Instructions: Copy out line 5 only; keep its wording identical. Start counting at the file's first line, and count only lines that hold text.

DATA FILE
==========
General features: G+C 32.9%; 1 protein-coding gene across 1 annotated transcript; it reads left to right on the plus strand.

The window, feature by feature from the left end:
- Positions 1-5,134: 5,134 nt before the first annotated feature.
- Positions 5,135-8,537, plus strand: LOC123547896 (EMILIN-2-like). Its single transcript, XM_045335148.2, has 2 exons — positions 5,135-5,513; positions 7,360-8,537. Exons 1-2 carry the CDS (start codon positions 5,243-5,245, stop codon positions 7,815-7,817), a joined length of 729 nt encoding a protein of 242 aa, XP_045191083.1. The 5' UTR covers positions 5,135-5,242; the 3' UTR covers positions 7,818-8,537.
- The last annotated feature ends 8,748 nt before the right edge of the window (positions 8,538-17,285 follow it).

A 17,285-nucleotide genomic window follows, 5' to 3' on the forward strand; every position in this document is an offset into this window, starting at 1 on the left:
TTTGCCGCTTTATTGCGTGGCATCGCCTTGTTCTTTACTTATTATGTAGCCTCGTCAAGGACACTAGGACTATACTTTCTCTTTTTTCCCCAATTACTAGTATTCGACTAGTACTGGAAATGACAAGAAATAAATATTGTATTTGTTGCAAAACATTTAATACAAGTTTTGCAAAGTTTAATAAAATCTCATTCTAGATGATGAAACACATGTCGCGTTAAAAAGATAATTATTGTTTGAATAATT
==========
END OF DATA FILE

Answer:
- The last annotated feature ends 8,748 nt before the right edge of the window (positions 8,538-17,285 follow it).